The only retrieved series documenting Male BC in Tunisia was published in 2003 [27]. In this paper, Beyrouti et al discuss findings from 23 patients with a mean age at diagnosis of 68 years and the majority at an advanced stage. Moving to Kuwait, a paper published by Temmim et al in 2001 [28] reports 41 cases with a mean age at diagnosis of 55 years and more than half the tumors in the left breast. Invasive ductal carcinoma is the most frequent type with 37 cases and the majorities were lymph node positive. The reported 5 years overall survival is 67 %, which is affected by advanced age at diagnosis, bigger tumor size, more advanced stages, distant metastasis, a higher grade and lymph node involvement, the latter two being independent factors for relapse free survival with respective p-values of 0.01 and 0.045.

In Lebanon, a study of 47 patients by Tawil et al showed a median age at diagnosis of 62 years, a median tumor size of 2.2 cm, a higher age at diagnosis compared to Female BC, a lower HER2+ rate and a rate of 6.4 % of lobular pleomorphic carcinoma [29].

Furthermore, data collected from the LNCR showed an increase in the number of cases reported over the years in both men and women. The highest reported proportion of men's BC among all BC (3.52 %) and of men's BC among all men's cancers (1.67 %) was in 2011 (Table 2).

Two case reports were found: the first one describing a 35 years-old male from Jordan receiving a modified radical mastectomy [30] and the second reporting an inflammatory breast cancer in a 56 years old Lebanese man who died 8 months after the diagnosis [31].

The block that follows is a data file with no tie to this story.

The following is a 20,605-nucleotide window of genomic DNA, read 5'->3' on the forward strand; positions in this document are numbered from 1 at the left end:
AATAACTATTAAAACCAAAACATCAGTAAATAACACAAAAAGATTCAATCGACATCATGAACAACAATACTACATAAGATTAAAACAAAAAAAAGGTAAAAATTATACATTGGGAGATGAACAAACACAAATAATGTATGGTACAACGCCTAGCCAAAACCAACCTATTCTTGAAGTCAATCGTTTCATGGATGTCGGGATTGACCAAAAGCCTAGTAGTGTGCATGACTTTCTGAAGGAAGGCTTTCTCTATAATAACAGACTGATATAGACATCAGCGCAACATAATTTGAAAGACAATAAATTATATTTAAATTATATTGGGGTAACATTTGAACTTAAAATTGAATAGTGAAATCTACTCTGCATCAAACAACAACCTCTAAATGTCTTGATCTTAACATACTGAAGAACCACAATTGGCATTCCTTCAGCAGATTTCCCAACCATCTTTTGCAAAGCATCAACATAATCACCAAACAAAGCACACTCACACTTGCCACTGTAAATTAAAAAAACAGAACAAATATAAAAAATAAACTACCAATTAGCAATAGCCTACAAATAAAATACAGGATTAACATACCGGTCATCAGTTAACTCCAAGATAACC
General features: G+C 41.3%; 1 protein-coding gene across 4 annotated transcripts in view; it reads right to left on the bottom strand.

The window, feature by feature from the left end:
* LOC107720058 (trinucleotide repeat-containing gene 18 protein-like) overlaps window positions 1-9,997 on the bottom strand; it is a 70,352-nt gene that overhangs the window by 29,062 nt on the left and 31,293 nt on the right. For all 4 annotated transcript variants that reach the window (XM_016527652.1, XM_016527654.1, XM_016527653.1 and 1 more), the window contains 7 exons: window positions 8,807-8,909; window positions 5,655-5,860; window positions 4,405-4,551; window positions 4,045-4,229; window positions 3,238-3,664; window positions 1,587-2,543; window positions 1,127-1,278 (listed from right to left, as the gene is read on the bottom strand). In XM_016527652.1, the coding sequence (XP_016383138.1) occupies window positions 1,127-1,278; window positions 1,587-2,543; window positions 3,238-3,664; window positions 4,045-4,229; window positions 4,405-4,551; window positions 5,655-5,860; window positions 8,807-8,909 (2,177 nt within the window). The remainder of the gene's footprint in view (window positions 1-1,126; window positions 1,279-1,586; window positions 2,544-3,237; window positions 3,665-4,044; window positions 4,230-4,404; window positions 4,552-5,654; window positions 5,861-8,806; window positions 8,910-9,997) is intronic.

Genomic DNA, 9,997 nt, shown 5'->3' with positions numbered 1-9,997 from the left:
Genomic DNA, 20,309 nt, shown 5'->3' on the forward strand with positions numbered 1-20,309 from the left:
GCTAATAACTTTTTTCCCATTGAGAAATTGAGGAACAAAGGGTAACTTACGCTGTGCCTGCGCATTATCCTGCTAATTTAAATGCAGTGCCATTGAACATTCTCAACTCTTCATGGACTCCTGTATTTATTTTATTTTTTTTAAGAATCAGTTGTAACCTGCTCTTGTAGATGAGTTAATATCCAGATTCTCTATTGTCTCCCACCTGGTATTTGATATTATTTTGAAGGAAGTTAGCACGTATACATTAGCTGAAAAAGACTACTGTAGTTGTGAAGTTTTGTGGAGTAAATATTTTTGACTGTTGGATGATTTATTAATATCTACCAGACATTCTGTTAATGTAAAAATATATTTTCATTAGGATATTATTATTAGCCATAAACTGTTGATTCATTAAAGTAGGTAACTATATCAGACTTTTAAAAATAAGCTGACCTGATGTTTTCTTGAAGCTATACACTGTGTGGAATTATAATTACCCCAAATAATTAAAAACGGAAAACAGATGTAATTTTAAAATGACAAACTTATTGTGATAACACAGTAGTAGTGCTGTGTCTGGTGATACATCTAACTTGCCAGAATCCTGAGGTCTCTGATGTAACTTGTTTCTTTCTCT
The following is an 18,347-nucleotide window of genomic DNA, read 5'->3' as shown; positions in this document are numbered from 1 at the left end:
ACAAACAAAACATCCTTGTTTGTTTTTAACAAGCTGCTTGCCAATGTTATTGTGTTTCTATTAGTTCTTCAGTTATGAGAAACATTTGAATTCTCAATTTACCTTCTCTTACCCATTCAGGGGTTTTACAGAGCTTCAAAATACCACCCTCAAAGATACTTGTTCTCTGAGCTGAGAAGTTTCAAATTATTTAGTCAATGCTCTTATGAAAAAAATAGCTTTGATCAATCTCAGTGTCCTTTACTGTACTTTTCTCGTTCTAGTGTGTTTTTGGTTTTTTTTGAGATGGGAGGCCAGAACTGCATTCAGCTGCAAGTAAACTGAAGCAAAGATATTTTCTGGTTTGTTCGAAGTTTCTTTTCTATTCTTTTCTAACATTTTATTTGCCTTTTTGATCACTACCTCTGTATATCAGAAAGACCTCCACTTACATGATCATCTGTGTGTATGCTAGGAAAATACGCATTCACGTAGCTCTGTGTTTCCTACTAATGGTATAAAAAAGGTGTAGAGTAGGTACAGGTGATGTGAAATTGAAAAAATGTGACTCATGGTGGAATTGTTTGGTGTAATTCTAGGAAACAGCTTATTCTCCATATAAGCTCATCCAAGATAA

Overall, characteristics from 915 patients were reported in the aforementioned studies, with a mean age at diagnosis of 59.4 years (n=643). The tumor concerned the left breast in 53 % (n=385) and in 3 % of the cases the tumor was bilateral. The mean tumor size is 3.8 cm (n=438) and 61 % had lymph node involvement. All of the studies reported a majority of infiltrating ductal carcinoma (IDC) with a prevalence of 89 % (n=708), followed by the papillary type with 4 %. In terms of Hormonal Receptors positivity, 81% had ER+ tumors (n=214) and 71% had PR+ tumors (n=265) (Table 1).

Table 1: Tumor characteristics from available studies View Table 1


This article is the first of its kind in the Arab countries. To this moment, there were no reviews on BC in men with barely few original articles on the subject. The current work summarizes BC in men tumor characteristics, with an overview of changes that occurred during the years and endemic risk factors.

However, the main problem faced was the lack of data on some important characteristics of male BC such as HER2 receptor analysis or the BRCA2 genetic testing.